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Traveling with a drone: the best drone travel tips

Traveling with a drone is more common than ever now. Once you've bought your drone, the real fun can begin, but many travelers usually have some questions about traveling with their drone. We have got you covered. Here are a few useful drone travel tips so you can get the most from you drone on your next trip.

Traveling with a drone is more common than ever now. Once you’ve bought your drone, the real fun can begin, but many travelers usually have some questions about traveling with their drone. We have got you covered. Here are a few useful drone travel tips so you can get the most from you drone on your next trip.

Traveling with a Drone (and later, some practical drone travel tips)

Specifically, this article addresses the following questions that often arise when traveling with a drone:

  • Can I bring my drone on the plane?
  • Can you travel with drones?
  • Should I check my drone or carry it on?
  • Can I take my drone to any state, city or even country?
  • How do I know if I can fly my drone on my trip?
  • Can you bring drone batteries on a plane?
  • How do you transport a drone in luggage?
  • Are drones allowed in carry on luggage?
  • Can you take a drone through airport security?
  • Do I need to register my drone before I go? And in the (say) country I am visiting?

We answer each of these questions throughout this post. We’ve also added several interesting drone travel tips from fellow travel bloggers through a collaboration. Yep, these drone travelers share their special drone travel tips and experiences so you can travel with your drone a little easier.

Can you travel with drones?

Yes, you can travel with drones. In fact, one of the most popular things to do with a drone is take it with you on a trip. See our buying guide here for more information on selecting the right drone for your trip.

Can I bring my drone on the plane?

The answer is almost certainly, yes! Unless you have a very large drone (like really large) your airline will almost certainly let you bring your drone on the plane. In fact, you can likely check your drone or carry it on.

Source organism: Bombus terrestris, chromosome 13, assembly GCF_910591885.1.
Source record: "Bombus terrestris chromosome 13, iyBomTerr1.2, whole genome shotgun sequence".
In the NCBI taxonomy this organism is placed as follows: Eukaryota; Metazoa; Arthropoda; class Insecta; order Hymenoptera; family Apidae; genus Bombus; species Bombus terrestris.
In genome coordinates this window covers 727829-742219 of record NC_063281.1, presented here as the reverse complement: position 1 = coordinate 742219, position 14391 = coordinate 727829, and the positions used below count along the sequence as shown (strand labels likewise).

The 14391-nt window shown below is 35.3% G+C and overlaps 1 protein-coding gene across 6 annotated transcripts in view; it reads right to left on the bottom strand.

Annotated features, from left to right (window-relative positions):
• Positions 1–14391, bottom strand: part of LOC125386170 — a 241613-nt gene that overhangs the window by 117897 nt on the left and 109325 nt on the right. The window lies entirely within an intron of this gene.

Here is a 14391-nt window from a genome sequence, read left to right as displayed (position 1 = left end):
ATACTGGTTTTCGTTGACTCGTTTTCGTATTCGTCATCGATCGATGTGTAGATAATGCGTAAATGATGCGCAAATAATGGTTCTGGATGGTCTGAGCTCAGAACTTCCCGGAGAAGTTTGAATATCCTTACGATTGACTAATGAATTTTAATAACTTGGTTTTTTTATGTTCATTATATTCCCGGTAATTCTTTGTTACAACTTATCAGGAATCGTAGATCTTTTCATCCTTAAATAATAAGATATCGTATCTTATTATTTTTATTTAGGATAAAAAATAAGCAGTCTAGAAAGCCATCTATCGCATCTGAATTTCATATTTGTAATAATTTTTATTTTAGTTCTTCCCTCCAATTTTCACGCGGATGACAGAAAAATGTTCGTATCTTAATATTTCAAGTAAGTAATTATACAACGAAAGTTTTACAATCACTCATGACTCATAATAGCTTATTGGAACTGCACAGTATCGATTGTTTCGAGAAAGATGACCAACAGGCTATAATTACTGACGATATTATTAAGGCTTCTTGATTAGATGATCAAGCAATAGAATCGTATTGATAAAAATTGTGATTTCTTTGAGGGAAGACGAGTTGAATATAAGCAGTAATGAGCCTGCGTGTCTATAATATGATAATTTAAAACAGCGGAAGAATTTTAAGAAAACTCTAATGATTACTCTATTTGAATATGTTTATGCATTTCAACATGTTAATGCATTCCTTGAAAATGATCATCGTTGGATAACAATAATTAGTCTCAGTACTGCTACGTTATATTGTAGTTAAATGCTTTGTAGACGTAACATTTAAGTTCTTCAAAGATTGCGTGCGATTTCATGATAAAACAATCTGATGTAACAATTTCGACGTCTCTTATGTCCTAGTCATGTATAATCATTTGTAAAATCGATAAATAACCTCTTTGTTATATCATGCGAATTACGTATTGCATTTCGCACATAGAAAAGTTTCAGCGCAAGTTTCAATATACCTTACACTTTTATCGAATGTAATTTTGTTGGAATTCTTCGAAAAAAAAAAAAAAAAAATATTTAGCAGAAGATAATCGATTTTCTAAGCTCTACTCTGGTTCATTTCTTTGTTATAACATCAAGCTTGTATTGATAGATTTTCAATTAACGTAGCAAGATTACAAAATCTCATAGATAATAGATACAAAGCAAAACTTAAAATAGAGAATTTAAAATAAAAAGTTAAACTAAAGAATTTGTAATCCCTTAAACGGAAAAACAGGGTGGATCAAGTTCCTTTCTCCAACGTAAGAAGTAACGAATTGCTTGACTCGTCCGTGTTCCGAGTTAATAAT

Are drones allowed in carry on luggage?

Many airlines have specific policies for traveling with drones that cover checking your drone or carrying it on. That said, a large number of airlines do NOT specifically address traveling with a drone, but still allow it. These airlines simply rely on the totality of their baggage handling policies to cover situations where travelers are bringing their drone on a plane.

For example, American Airlines will let you check your drone or carry it on. However, when carrying it on there are some restrictions – namely size and battery related. You can read our full article on the American Airline Drone Policy, here.

On the other hand, Delta, has not specifically called out a policy however, travelers can definitely bring their drones on Delta flights.

Should I check my drone or carry it on?

Should you check your drone or carry it on the plane is also an important question to address when traveling with a drone.

We recommend drone travelers always carry their drones on. Ever seen a baggage handler toss your suitcase off the plane onto the baggage cart? Now imagine your $1200 drone getting that treatment. Or worse, stolen.

Whenever possible, carry your drone on. Buy a purpose built travel drone backpack or hardcase and carry it on the plane. If you must check it, make sure you get a TSA-Approved lock and a hard case.

Can you take a drone through airport security?